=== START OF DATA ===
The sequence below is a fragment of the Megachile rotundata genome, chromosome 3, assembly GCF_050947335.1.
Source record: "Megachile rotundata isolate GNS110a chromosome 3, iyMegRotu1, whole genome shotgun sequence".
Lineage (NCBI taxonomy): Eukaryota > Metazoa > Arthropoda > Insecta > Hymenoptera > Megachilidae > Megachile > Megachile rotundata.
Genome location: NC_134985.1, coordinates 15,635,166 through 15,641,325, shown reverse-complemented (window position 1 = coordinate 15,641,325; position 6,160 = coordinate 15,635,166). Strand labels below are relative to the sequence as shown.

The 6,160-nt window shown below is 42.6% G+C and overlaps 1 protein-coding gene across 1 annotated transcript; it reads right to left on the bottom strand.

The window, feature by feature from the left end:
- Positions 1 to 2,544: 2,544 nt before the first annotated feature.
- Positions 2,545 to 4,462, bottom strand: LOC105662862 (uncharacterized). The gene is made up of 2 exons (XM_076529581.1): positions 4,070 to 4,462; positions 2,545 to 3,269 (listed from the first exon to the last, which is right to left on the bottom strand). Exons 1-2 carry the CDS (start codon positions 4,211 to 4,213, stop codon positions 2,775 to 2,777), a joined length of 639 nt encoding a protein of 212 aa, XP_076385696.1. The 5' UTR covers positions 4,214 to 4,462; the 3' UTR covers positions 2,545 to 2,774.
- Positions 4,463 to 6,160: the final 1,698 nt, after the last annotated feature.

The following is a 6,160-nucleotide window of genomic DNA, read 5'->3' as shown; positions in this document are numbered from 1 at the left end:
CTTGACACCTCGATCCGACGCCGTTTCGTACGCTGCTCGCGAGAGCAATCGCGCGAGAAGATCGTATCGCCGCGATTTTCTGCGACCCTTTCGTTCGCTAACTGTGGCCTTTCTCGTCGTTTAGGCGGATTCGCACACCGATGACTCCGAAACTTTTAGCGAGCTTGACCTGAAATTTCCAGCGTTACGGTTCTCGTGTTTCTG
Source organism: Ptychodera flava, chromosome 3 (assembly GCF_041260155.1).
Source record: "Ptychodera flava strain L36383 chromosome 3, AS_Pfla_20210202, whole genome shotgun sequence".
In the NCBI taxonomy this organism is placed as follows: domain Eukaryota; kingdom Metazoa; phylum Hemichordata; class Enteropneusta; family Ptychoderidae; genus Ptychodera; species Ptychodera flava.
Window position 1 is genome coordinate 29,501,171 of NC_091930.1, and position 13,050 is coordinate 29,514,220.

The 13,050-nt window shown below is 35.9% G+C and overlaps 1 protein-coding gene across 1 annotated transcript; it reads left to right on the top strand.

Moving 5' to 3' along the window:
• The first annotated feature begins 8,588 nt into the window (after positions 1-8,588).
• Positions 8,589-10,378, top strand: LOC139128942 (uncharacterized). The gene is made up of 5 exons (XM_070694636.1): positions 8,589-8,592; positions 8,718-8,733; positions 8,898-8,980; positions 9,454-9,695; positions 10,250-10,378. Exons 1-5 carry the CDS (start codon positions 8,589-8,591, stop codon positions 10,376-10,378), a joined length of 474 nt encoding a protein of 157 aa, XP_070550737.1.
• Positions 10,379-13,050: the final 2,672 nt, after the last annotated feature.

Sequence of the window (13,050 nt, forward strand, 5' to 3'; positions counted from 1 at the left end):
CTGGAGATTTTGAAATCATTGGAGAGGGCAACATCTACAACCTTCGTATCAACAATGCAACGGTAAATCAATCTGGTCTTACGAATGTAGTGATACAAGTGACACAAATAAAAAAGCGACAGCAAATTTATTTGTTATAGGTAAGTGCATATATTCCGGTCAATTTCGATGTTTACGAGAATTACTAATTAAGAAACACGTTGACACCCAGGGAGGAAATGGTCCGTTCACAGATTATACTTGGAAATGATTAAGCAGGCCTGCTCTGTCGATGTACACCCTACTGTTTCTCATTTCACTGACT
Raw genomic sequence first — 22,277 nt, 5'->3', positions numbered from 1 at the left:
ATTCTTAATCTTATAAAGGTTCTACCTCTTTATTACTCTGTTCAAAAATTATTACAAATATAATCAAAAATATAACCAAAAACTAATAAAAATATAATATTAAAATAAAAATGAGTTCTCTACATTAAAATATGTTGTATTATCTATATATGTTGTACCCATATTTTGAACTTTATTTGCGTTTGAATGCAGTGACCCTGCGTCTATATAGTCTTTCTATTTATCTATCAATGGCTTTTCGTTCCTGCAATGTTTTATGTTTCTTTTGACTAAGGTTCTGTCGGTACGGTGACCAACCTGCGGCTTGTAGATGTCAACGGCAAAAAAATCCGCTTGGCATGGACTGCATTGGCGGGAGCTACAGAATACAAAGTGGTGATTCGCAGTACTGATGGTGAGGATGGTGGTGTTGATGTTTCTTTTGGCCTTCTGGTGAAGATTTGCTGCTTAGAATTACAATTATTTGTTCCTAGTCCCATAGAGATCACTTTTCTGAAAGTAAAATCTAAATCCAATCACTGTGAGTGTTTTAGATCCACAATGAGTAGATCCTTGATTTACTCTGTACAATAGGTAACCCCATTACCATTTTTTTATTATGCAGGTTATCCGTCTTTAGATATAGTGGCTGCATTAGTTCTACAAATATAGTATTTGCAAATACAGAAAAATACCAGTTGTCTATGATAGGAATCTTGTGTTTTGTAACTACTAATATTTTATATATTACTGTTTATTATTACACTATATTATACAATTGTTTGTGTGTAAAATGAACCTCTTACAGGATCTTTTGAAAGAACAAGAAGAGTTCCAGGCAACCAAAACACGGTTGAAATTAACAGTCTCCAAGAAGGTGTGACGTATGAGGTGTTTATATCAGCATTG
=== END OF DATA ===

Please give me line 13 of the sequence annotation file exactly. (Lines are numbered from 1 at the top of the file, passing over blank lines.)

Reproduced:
Source record: "Ptychodera flava strain L36383 chromosome 3, AS_Pfla_20210202, whole genome shotgun sequence".